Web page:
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Reporting Lag In Cheney Shooting

Questions are being raised about why it took the Bush administration almost a full day to disclose the news that Vice President Dick Cheney accidentally shot a companion on a weekend hunting trip.

The incident occurred Saturday but was not made public for nearly 24 hours – and then by a private citizen.

The shooting victim, 78-year-old attorney Harry Whittington, was recovering in stable condition Monday, a hospital official said.

Whittington "rested well last night," said Peter Banko, hospital administrator at Christus Spohn Hospital Memorial. The hospital listed Whittington's condition as "very stable," he said.

Banko said he did not know when Whittington would be released.

White House spokesman Scott McClellan was peppered with questions Monday about why it took so long for the incident to be disclosed. McClellan said the first priority was making sure Whittington was getting the medical care he needed, CBS News White House correspondent Mark Knoller reports.

Cheney apparently did not see Whittington, and the vice president accidentally hit him in the face, neck and chest with bird shot while the two were hunting quail.

The vice president is a lifelong hunter and ranch owner Katharine Armstrong said both he and Whittington were wearing orange safety vests, CBS News correspondent Kelly Cobiella reports.

White House chief of staff Andy Card told President Bush Saturday night about Cheney's involvement in the shotgun accident.

McClellan said he first learned Saturday night that someone in the Cheney hunting party was involved, but he didn't know that Cheney was the shooter until the next morning, the spokesman said.

McClellan said when he learned, around 6 a.m. Sunday, he urged the vice president's office to get the information out "as quickly as possible."

Kenedy County Texas Sheriffs Lt. Juan Guzman said deputies first learned of the shooting when an ambulance was called.

But the Secret Service told a different story, saying agents had informed the local sheriff of the shooting about an hour after it happened and that the vice president had been interviewed about the accident by local authorities on Sunday morning, CBS News White House correspondent Bill Plante reports.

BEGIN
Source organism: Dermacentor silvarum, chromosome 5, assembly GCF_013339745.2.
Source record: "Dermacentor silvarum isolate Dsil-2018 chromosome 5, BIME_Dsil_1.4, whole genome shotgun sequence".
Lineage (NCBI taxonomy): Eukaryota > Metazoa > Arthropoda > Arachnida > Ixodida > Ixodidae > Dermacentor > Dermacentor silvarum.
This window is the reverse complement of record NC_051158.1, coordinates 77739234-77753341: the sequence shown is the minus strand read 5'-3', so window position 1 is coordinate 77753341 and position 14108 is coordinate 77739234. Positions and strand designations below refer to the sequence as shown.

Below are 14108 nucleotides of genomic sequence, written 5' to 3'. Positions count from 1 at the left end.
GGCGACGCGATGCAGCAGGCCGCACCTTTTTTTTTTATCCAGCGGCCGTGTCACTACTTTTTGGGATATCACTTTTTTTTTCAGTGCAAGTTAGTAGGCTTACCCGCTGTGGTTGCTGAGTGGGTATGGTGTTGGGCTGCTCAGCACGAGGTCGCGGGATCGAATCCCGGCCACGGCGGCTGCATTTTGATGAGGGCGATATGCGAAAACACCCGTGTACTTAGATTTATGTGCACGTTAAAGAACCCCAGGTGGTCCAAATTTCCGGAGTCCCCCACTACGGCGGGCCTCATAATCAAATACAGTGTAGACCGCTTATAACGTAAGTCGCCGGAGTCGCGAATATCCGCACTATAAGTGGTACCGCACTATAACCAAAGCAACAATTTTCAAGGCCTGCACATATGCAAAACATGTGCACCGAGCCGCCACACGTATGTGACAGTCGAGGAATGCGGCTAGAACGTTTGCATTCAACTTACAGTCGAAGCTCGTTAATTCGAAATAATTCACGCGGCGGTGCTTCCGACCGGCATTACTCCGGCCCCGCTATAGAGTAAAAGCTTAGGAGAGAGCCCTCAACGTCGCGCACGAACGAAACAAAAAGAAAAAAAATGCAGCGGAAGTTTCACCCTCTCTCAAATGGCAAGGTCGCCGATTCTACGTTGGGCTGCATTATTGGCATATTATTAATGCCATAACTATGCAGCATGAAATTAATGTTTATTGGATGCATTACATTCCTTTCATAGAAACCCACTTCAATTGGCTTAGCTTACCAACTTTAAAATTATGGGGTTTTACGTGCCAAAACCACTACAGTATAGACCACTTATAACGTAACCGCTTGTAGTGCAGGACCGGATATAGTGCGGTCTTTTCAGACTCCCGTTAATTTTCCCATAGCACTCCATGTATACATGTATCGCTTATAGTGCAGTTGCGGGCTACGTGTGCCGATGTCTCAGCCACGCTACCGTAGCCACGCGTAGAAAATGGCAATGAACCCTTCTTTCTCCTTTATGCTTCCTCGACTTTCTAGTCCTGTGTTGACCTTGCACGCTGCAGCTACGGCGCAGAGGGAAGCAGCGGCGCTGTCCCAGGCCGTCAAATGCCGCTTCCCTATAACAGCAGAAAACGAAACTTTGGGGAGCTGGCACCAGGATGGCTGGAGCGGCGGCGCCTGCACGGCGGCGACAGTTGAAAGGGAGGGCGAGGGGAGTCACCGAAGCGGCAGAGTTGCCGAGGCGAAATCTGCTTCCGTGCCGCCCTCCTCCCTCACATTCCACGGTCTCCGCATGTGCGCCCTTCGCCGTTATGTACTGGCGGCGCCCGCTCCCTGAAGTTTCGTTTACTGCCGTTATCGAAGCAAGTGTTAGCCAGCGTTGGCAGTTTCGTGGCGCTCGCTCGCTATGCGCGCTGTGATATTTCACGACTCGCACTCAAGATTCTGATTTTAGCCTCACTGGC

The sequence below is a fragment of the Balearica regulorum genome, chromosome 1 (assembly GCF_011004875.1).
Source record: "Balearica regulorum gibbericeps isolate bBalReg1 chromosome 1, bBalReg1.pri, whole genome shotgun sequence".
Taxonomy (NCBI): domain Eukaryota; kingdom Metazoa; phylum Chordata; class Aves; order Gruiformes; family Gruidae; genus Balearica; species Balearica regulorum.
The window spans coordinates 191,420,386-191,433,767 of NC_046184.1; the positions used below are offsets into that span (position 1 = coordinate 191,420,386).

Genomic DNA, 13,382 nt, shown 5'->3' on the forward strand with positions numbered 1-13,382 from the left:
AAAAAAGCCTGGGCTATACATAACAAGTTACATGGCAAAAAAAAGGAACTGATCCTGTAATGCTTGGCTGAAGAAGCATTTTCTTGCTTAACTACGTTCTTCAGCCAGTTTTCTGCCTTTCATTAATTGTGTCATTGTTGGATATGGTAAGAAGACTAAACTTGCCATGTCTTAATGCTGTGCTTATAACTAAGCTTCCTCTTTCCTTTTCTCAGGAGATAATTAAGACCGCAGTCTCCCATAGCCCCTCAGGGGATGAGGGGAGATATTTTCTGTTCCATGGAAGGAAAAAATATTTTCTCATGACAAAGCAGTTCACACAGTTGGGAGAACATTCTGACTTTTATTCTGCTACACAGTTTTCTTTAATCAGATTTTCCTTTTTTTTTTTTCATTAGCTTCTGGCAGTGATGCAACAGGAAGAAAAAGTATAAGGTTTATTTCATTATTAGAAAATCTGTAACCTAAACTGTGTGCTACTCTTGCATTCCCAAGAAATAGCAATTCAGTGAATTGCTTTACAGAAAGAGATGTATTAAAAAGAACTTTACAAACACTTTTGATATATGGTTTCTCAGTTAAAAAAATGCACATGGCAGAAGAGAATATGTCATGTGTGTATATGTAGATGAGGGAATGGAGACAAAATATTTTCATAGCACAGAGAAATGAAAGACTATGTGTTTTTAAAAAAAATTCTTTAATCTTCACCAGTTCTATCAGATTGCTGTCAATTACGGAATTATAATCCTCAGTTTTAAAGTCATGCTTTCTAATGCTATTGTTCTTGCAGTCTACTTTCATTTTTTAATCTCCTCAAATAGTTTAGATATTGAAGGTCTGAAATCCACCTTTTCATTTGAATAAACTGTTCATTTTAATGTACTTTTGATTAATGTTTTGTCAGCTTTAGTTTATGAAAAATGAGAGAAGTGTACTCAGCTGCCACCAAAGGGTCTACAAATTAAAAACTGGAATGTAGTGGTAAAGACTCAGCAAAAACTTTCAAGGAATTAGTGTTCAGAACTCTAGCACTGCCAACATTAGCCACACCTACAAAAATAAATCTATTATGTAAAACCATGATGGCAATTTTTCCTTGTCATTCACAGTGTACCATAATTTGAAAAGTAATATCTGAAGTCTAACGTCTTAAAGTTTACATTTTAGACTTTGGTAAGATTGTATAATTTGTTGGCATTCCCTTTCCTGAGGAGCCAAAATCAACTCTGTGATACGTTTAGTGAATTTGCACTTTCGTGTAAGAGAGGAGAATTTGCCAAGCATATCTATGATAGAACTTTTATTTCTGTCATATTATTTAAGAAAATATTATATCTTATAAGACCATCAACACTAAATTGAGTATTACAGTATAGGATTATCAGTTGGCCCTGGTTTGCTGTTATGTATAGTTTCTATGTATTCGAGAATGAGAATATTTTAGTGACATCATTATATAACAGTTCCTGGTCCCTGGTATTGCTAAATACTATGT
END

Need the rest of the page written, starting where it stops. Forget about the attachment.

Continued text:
Armstrong said no one discussed notifying the public of the accident Saturday because they were so consumed with making sure Whittington was OK. She said the family realized in the morning that it would be a story and decided to call the local newspaper, the Corpus Christi Caller-Times. She said she then discussed the news coverage with Cheney for the first time.

"I said, Mr. Vice President, this is going to be public, and I'm comfortable going to the hometown newspaper," she told the Associated Press in a telephone interview. "And he said you go ahead and do whatever you are comfortable doing."

McClellan said, "The vice president thought that Mrs. Armstrong should be the first one to go out there and provide that information to the public, which she did. She reached out early Sunday morning to do so."

"The White House did not inform the national media of the accident, but the vice president's office confirmed the story after journalists called to ask about the report on the Caller-Times Web site nearly 24 hours after the shooting.

"I think you can always look back at these issues and look at how to do a better job," McClellan said when asked if he was satisfied how the situation was handled.

Cheney was attending routine briefings Monday at the White House.

"It's clearly an accident, but the fact that the White House didn't release this information, that it sat around for almost a day is, in itself, bizarre," Time magazine's Matt Cooper told CBS News' The Early Show.

"Late-night comics are going to be all over it. You know, these things — fairly or unfairly — tend to become a metaphor for a presidency and don't be surprised if you see lots of jokes about the vice president was trigger happy, or he might have had better aim if he'd served in Vietnam."

Whittington has been a private practice attorney in Austin since 1950 and has long been active in Texas Republican politics. He's been appointed to several state boards, including when then-Gov. George W. Bush named him to the Texas Funeral Service Commission.

Armstrong said Cheney is a longtime friend who comes to the 50,000-acre ranch, about 60 miles southwest of Corpus Christi, to hunt about once a year and is "a very safe sportsman." She said Whittington is a regular, too, but she believed it was the first time the two men hunted together.

Cheney purchased a hunt license in November, Texas Parks and Wildlife Department spokesman Steve Lightfoot said.

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